It’s Not One Day

Hundreds and hundreds of days over the course of a PhD.

Thousands of hours of learning, discovering and knowledge-building.

So much personal development, growth and talent.

And, yes, you need to share all of this for a few hours of one day in order to pass your viva – but the test is not one day. It’s all the days you’ve invested; all the times you’ve stayed determined and kept going.

If you’re nervous, anxious or worried about your viva then consider how far you’ve come. Reflect on how you’ve made that progress and then find a way to keep going. Keep going until it’s done.

No Plans

It’s a public holiday in the UK. Unless your viva is 9am tomorrow you’re probably safe to relax for a day.

Rest. Take today for you.

Don’t read your thesis, scribble in margins, chat with your supervisor or look at one more paper.

Don’t make a big list of annotations to add to your thesis or commit your ten most valuable references to memory.

Don’t make a plan for the weeks leading up to your viva and what you might do over that period.

Rest is as important as all the reading, writing and rehearsing for the viva. You might need to do some or all of the things above in preparation but you don’t need to do it today.

The UnWords

Questions about viva expectations often lead towards the UnWords.

  • “What if examiners are unfair?”
  • “What if I’m unprepared?”
  • “What if I’m uncertain about a question?”
  • “What if what they want to know is unknown?”
  • “Will my examiners be unkind?”

It’s human to expect the worst. It’s normal given the rumours, myths and half-truths told about the viva for a PhD candidate to expect the worst. It doesn’t match the reality though.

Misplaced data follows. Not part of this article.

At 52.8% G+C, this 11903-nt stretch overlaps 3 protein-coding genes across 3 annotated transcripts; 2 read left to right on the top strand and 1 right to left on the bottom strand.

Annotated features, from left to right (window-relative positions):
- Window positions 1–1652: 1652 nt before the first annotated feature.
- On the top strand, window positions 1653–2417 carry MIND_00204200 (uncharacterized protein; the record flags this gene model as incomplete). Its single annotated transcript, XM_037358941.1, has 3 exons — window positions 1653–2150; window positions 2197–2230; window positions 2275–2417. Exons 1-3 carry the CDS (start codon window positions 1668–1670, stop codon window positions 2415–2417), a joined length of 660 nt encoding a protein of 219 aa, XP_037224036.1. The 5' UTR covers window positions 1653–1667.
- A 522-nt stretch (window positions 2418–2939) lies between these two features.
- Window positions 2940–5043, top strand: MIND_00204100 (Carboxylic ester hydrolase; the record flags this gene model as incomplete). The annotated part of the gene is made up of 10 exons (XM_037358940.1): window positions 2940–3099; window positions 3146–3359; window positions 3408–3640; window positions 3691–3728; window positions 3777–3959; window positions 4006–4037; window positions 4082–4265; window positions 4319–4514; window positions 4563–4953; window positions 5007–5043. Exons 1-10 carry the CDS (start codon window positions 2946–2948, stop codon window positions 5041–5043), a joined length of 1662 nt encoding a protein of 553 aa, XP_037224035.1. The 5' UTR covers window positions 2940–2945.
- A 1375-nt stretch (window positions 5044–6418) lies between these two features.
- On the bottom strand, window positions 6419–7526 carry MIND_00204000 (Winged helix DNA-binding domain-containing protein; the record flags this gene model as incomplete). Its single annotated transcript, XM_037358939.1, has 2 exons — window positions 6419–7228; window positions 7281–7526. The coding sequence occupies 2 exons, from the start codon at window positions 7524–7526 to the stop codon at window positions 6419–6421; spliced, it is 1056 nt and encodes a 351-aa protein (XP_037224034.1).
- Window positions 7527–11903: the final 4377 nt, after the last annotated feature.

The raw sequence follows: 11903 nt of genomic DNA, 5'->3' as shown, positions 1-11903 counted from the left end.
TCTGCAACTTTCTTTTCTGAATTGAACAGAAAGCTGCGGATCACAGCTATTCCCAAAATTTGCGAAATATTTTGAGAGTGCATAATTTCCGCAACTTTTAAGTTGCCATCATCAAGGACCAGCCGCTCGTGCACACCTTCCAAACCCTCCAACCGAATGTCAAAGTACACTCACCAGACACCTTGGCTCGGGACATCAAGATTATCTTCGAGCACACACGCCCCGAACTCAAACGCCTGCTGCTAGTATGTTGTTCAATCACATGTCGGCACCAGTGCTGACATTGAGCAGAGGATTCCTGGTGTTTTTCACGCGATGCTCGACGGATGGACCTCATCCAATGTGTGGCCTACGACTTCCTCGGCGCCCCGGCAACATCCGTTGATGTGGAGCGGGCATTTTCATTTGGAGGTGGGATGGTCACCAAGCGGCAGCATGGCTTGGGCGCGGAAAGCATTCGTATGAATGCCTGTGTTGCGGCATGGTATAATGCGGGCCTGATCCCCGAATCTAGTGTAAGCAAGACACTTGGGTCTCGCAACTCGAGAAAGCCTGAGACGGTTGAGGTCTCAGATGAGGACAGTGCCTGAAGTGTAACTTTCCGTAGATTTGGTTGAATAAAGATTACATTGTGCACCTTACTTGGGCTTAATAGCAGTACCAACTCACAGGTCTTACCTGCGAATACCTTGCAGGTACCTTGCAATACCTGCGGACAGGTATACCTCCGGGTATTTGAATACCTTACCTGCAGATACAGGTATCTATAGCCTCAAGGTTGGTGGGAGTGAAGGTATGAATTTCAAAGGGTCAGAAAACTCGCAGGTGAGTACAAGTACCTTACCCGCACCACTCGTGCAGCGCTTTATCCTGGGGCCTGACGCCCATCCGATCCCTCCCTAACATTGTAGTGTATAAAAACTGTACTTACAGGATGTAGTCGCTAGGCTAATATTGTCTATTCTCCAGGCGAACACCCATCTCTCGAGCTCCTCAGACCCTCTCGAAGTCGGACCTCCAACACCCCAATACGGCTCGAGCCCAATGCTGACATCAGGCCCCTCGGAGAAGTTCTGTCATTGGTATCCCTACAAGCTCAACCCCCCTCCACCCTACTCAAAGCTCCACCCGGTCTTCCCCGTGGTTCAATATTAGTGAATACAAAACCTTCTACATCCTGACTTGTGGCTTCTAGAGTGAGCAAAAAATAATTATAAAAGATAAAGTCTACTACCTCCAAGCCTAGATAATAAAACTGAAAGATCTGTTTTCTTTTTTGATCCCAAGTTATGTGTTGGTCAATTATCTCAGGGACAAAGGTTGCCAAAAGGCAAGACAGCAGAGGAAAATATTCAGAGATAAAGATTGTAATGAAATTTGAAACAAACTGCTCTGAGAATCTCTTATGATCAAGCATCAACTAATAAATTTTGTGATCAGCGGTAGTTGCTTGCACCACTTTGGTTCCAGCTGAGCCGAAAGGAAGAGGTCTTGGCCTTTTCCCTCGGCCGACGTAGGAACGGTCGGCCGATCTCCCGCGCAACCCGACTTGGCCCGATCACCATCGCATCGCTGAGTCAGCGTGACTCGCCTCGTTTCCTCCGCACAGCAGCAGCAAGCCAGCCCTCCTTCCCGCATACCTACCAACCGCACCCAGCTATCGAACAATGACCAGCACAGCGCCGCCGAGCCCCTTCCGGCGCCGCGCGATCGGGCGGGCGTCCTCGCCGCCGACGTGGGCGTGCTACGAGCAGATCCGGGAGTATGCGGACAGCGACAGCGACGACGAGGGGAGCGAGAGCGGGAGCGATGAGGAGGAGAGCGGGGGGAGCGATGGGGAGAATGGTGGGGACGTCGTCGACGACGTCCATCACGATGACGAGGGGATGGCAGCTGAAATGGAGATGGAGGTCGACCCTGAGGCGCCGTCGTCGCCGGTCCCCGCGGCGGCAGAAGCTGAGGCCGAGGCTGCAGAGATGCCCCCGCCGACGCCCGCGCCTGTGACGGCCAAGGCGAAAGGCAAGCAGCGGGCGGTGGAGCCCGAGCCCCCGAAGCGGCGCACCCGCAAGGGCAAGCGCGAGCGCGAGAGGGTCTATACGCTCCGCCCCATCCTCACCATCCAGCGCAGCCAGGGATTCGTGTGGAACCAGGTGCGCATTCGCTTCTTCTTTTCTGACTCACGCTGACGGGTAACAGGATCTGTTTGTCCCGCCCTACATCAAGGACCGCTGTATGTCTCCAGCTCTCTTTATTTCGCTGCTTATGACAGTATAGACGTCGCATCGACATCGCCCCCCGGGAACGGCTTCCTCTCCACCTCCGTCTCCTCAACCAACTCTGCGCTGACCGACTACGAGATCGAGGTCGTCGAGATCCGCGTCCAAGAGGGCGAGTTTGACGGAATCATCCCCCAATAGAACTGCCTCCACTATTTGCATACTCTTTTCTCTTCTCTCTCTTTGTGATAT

Examiners have regulations and training in mind to make sure they’re fair. You can take time to be ready. Examiners are looking for engagement rather than answers. They’ve no interest in being unkind.

It’s natural to ask questions about the PhD viva. Thankfully the answers you’ll find will generally lead you away from expecting the worst.

Benefits and Space

In principle you can invite your supervisor to your viva. It’s up to you, there are plenty of benefits.

  • You could show them what you know and what you can do.
  • They could make notes on your behalf and give them to you afterwards. A good record of the discussion in the viva could be valuable.
  • You could feel supported: you could feel better that there is someone in your corner.

These are all possible benefits from your supervisor being at your viva – but you still might not want them there. It might feel too uncomfortable. The idea of it might make you nervous.

It’s not a bad idea to have them present but it might not be a good idea for you.

Say yes if you need some of the benefits. Say no if you need that space for yourself.

People Like You

People like us do things like this.

Seth Godin‘s definition of culture is useful to reflect on when unpicking expectations for the viva. How long are they? How do they start? What happens?

Regulations tell you some of the details, but the rest comes from looking at what examiners do because of how they are trained, their experience and also the practices of their department or discipline.

People like us do things like this.

What do you do? What do people like you do? What does the culture say about the kinds of things that a postgraduate researcher does?

  • Postgraduate researchers do things like becoming more skilled and knowledgeable.
  • Postgraduate researchers do things like showing determination.
  • Postgraduate researchers do things like getting ready for the viva.
  • Postgraduate researchers do things like passing the viva.
  • Postgraduate researchers do things like making a difference.

So what will you do? And what could you help your community – your us – do as you and they get ready for their viva?

7 Questions To Explore Your Contribution